DoD Posts Image Of Nazi War Criminal To Commemorate ‘Battle Of The Bulge'
The U.S. Army and Defense Department Facebook accounts published a post commemorating the 75th anniversary of the Battle of the Bulge on Tuesday, opting to showcase the photo of a Nazi war criminal responsible for the deaths of American prisoners, according to Military Times.
Brian Fickel on Twitter
“I am dumbfounded by the decision to prominently display a Nazi on military social media on the 75th anniversary of the Battle of the Bulge.”
The decision to use the image of Joachim Peiper — “a Panzer tank commander involved in the deaths of 84 Americans in what is known as the Malmedy massacre” — struck many as disturbing, the publication reported.
Some commenters described the post as “vile” and “disturbing,” while others described the post’s narrative — which featured excerpts from the Nazi commander’s journal — as a “fanboy” account of Peiper’s actions during World War II.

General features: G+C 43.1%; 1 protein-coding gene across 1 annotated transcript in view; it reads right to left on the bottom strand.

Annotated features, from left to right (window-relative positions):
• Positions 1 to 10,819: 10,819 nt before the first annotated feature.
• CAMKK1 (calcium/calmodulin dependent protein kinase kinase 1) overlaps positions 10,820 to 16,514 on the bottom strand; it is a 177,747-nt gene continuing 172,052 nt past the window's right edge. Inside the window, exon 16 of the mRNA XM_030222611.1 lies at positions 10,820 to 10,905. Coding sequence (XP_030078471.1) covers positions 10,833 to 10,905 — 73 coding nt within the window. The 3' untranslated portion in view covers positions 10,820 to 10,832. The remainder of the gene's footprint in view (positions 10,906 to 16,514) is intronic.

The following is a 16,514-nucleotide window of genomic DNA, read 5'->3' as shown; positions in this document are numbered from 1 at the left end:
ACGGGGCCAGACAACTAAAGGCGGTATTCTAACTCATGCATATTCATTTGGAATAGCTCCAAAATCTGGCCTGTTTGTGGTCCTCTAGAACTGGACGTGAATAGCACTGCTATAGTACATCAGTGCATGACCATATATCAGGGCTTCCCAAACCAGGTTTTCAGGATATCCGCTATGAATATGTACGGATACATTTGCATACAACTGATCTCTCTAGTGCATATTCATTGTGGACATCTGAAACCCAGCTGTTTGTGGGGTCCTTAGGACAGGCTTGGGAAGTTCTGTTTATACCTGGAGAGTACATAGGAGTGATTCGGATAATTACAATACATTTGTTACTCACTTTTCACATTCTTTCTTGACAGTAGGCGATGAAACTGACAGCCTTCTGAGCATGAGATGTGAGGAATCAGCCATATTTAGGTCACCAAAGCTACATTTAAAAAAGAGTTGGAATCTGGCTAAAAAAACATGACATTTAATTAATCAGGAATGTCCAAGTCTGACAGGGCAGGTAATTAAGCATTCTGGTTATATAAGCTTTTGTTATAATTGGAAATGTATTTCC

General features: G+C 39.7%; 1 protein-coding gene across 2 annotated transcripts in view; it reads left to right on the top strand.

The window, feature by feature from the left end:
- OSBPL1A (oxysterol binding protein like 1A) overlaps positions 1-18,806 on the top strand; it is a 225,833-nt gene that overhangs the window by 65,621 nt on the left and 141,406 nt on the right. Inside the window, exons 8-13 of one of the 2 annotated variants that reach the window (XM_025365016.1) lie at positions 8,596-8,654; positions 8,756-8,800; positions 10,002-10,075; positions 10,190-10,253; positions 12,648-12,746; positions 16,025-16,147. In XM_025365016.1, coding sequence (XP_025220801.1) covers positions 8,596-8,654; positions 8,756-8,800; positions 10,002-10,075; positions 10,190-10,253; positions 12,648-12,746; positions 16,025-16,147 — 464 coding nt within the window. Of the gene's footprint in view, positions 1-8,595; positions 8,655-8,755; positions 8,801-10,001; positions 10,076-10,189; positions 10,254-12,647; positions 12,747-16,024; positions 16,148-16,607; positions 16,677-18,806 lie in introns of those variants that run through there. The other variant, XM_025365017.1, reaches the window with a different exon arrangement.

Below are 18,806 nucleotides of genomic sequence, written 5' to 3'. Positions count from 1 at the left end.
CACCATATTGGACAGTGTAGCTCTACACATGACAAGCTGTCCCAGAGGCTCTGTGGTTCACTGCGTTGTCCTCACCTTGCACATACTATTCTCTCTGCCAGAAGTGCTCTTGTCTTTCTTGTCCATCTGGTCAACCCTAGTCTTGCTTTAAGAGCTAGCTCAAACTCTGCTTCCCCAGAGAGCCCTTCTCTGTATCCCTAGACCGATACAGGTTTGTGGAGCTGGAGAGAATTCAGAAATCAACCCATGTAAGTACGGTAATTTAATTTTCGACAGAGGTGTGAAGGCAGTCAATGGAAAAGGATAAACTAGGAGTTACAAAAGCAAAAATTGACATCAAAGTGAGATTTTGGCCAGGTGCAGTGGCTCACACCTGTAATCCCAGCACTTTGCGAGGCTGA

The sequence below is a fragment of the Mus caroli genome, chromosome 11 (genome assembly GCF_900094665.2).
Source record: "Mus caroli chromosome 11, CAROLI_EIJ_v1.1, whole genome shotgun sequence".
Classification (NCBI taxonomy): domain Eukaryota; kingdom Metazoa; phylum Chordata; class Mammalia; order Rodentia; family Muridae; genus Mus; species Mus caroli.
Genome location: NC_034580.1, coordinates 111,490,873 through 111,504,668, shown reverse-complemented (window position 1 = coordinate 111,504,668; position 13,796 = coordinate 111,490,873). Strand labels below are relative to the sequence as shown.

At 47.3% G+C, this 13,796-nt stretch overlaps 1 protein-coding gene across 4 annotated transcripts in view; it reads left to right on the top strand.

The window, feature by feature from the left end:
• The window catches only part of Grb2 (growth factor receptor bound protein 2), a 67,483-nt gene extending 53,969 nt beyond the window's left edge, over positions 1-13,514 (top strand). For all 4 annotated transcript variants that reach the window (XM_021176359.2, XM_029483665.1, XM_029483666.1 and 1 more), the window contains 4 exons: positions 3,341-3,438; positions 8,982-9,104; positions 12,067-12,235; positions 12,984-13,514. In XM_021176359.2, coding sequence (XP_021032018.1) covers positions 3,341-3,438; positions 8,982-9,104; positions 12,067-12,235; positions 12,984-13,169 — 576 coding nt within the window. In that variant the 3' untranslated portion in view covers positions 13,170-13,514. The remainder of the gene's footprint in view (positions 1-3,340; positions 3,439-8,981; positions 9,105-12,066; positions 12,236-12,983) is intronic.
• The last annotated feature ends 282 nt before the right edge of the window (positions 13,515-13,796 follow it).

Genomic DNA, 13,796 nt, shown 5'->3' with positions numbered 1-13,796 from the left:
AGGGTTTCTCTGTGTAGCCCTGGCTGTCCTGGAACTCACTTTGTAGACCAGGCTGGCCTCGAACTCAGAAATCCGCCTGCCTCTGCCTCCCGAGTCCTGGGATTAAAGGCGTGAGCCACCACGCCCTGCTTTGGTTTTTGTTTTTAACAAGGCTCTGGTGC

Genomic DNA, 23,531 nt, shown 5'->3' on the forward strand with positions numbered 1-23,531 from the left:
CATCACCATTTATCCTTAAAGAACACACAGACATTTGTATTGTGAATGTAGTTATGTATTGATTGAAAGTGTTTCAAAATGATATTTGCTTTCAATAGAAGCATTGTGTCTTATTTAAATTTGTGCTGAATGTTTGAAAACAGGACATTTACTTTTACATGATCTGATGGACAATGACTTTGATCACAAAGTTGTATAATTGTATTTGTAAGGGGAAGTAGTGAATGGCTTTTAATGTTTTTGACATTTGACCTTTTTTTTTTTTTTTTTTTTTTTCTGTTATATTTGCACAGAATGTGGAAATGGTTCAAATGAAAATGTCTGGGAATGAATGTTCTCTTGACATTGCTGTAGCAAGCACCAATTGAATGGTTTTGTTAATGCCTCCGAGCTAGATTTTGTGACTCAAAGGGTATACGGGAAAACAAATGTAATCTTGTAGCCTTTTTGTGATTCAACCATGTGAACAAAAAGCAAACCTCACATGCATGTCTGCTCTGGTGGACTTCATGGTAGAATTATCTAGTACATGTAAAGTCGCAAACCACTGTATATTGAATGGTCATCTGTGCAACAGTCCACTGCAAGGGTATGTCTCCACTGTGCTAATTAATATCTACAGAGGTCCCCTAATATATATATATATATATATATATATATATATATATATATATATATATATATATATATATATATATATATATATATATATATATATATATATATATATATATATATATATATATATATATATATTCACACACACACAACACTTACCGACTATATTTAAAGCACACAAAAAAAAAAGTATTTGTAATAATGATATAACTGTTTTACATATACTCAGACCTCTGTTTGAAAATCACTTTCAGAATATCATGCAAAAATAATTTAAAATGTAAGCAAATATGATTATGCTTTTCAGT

“The mission was called ‘Unternehmen Wacht am Rhein’ (‘Operation Watch on the Rhine’), and Joachim would lead it. The fate of his beloved nation rested on his ability to lead his men through the American lines,” the post read, though it has since been edited, according to the report.
It continued: “This surprise western counteroffensive Peiper was set to launch was the only hope for the survival of Nazi Germany.”
Military Times also noted that the image of Peiper appears to have been colorized by Tobias Kurtz, whose “Deviant Art gallery includes scores of colorized photos of Nazi soldiers during World War II and Nazi propaganda including an image of Adolf Hitler laughing as German soldiers are about to execute a kneeling former Soviet leader Joseph Stalin.”
The Army’s XVIII Airborne Corps removed the image from its Facebook post and apologized on Twitter for having used it in the first place: ““We regret the use of the photograph of Joachim Peiper. The intent was to tell the full story of the Battle of the Bulge, which will continue here, by explaining the incredible odds that were stacked up against the American Soldier by the time the reserve was called in on 18 Dec.”